“Never has such a scholar so suddenly been made; Prince Hal immediately changed from a dissolute youth to a sober and serious King — one with a knowledge of theology. Never has reformation come in such a flood; the rush of flowing water scrubbed away Prince Hal’s faults. The thoroughness of the cleaning process was like that of Hercules cleaning the Augean stables. King Augeas had over a thousand cattle, and his stables had not been cleaned for over 30 years. Hercules cleaned the stables in a single day by diverting the course of a river so that it flowed through the stables and washed away the manure.

“Prince Hal had been filled with willfulness and with unworthy desires that he repeatedly satisfied. Never so quickly has Hydra-headed willfulness departed as it departed from the body of this King Henry V. The Hydra was a nine-headed serpent-like sea monster. Each time one head was cut off, two more heads sprung up in its place. Hercules was able to kill the Hydra with the help of his nephew Iolaus, who used a fire-torch to cauterize the stump left behind each time a head was cut off. Unworthy desires are like the heads of the Hydra. Each time a person gives in to one unworthy desire, two more unworthy desires spring up. King Henry V was able to kill each unworthy desire the way that Hercules killed the heads of the Hydra.”

“We are blessed in the change,” the Bishop of Ely said.

“Listen to King Henry V discuss matters of divinity, and you will admire his thoughts,” the Archbishop of Canterbury said. “You will even have an inward wish that the King would be made a prelate — a bishop or holder of some other high ecclesiastical office. Listen to him discuss the affairs of state, and you would say that he has long been making a deep study of government. Listen to him discuss warfare, and you shall hear a discourse that is so well spoken that it is like music. Ask him about any judicial argument involving politics, and he will know the pros and the cons and the intricacies. Even if the argument is like the Gordian knot — a knot so intricate that people thought that it was impossible to untie — King Henry V will untie that knot as easily as he unties the knot of his garter that keeps his stocking up. Alexander the Great ‘untied’ the Gordian knot by cutting it in two with his sword, but King Henry V is the superior of Alexander the Great. When King Henry V unties the Gordian knot of a political controversy, the air, which is free to go wherever it pleases, is still. The ears of men are filled with quiet wonder as they closely listen to his sweet and honeyed sentences.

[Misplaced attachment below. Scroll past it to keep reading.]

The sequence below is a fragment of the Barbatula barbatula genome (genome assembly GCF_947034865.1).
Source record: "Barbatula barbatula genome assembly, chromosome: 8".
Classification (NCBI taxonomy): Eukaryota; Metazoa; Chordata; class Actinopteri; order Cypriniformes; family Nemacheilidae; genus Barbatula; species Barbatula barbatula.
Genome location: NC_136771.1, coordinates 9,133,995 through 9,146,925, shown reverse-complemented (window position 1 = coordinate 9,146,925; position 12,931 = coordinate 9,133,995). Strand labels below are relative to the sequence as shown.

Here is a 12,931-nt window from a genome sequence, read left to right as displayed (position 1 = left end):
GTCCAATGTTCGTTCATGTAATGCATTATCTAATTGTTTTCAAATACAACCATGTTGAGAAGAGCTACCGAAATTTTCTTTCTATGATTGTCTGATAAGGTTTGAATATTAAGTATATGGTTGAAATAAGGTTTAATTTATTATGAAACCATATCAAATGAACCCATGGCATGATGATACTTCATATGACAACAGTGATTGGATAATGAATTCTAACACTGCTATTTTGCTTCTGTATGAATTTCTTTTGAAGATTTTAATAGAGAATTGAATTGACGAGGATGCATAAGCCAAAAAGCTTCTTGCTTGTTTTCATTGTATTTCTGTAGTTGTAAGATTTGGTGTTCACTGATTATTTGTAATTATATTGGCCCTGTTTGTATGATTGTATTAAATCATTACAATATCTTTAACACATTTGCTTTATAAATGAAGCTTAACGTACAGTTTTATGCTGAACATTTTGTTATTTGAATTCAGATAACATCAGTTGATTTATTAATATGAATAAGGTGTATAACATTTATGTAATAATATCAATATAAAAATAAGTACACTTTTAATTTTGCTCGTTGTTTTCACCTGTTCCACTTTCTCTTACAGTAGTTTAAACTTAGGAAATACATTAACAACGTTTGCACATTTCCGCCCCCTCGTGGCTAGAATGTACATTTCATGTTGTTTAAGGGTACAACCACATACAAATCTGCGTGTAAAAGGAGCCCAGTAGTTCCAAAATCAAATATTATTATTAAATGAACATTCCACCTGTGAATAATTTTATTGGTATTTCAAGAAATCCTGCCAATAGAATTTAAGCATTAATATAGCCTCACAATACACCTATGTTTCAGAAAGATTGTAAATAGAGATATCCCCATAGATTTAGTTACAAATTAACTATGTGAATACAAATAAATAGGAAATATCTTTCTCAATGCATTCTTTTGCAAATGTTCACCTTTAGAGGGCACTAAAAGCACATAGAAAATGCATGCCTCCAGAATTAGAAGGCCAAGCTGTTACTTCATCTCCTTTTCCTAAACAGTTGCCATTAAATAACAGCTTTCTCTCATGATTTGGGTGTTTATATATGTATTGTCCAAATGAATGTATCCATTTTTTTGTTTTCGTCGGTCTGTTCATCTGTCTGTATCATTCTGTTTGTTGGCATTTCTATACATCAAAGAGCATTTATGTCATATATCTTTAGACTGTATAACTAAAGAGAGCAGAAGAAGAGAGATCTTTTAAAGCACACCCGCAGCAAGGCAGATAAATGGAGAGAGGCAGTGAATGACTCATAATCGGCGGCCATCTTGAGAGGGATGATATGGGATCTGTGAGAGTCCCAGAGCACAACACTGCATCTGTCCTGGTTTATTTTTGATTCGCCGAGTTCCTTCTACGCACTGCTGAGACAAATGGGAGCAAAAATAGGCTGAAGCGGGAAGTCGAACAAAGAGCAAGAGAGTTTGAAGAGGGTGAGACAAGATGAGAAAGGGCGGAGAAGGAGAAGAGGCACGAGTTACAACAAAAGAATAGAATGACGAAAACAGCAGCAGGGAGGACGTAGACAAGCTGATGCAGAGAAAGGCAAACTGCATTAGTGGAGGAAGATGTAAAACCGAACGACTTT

“Practical life experience is more important than theory — he could not speak so wisely about these matters unless he applied such wisdom to his own life. We must wonder where King Henry V acquired such wisdom. After all, he filled his youth with inclinations toward foolish behavior. As a youth, he enjoyed companions who were uneducated and ignorant, without manners, and frivolous. He filled his hours with riotous revels, banquets, and entertainments. No one ever saw him engage in study, retire from company, and enjoy privacy so that he could reflect upon important matters. No, Prince Hal was always in public and in crowds of the common people.”